When the 2019 regular legislative session failed to produce an agreement on nearly all major budget bills needed to fund the state government for the next two years, lawmakers were forced into a one-day special session to wrap up their work.
Such special sessions have become the rule rather than the exception in recent years, and they’re one of the reasons the House Subcommittee on Legislative Process Reform was created.
At its first meeting Wednesday, members received overviews from nonpartisan staff on the state’s budget process and how several House committees and divisions navigated that process during the 2019 session, as well as past process reform efforts.
Rep. Gene Pelowski, Jr. (DFL-Winona), the subcommittee chair, said its purpose is to ensure the necessary reforms are made so the Legislature upholds its “constitutional responsibility” to end sessions on time and with a balanced budget.
“This is going to be budget driven, and it’s a complicated process … there’s no easy fix,” Pelowski said.
Pelowski said two potential reforms are currently under discussion.
One would be to use budget numbers provided by Minnesota Management and Budget’s November Forecast to begin the budgeting process in January, rather than waiting for the February Forecast, which is typically released at the end of that month.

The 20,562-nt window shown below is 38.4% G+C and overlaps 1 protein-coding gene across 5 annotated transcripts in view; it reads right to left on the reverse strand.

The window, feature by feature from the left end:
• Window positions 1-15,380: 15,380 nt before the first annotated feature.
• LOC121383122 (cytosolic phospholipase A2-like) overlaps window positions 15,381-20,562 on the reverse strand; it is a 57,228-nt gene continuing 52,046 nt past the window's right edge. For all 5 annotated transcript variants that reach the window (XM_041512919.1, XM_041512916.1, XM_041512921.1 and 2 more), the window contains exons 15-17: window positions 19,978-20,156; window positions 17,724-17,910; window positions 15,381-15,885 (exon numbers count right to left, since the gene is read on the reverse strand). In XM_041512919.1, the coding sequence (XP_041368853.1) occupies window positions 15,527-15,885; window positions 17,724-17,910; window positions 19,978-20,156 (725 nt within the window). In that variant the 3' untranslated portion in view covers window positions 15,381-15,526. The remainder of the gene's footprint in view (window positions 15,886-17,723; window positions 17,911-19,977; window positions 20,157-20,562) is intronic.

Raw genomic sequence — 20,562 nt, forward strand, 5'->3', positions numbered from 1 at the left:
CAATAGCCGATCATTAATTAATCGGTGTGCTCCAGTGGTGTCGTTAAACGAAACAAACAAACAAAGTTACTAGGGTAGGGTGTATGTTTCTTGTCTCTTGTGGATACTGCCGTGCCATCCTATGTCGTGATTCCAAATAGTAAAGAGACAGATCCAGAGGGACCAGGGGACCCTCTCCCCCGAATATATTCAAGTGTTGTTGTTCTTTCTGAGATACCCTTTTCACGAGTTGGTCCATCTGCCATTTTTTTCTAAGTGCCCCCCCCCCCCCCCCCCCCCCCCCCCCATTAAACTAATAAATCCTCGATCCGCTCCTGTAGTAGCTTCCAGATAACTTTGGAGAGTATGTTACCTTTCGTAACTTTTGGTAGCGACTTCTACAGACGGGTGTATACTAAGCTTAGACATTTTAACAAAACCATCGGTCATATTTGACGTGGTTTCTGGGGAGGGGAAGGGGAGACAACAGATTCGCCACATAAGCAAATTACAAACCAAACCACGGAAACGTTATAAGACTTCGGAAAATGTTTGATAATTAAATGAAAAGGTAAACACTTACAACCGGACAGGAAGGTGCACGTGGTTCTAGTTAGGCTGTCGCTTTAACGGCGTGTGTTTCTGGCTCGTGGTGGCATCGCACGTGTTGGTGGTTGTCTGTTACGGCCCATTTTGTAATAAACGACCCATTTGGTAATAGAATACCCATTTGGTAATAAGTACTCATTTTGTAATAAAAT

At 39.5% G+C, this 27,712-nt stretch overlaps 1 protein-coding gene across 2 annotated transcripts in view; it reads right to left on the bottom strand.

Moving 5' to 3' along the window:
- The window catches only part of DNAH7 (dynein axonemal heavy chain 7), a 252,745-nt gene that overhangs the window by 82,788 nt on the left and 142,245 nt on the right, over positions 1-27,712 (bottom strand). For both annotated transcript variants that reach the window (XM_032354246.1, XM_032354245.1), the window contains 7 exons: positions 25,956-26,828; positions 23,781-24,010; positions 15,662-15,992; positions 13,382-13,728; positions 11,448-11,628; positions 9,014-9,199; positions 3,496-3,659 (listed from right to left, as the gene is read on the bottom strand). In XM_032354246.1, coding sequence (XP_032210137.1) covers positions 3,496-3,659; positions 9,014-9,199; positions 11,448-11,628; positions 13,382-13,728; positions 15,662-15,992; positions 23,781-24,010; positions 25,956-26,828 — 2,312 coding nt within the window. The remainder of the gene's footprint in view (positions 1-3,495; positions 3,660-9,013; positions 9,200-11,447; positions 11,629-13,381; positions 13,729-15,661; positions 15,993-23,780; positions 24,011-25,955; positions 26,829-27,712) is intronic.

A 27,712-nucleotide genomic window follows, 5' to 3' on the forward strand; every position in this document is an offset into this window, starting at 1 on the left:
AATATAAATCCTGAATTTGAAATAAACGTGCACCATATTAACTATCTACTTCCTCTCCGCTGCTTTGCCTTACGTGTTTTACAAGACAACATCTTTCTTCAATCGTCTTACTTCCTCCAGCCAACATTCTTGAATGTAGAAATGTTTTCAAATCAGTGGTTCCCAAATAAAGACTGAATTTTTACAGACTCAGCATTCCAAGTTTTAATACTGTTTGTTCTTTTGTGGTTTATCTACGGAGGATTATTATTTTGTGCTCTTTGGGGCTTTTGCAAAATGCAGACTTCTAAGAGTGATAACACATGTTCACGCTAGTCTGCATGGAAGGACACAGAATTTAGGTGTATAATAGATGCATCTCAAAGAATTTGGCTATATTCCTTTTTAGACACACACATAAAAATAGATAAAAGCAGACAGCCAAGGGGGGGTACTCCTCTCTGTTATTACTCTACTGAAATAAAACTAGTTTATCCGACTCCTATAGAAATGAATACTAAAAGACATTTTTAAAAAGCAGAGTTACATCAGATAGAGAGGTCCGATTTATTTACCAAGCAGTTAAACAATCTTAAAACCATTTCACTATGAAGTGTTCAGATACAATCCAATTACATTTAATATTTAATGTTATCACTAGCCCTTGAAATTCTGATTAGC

The other would be a rule requiring 24 hours to elapse between when a conference committee report is signed and when floor action could be taken on it. That is meant to give lawmakers more time to review the final versions of bills before they must vote on them.
The subcommittee is expected to meet again several times in the coming months to take a further look at the challenges presented by the current process and identify opportunities to try and improve it.
Pelowski presided over a pair of informational meetings last November which included a presentation by an official from the National Council of State Legislatures who discussed best practices that have helped other state legislatures.
“Everything is literally open here for discussion and possible change,” Pelowski said. “So I’d say, ‘Members start making suggestions and keep making suggestions in all of the caucuses.’”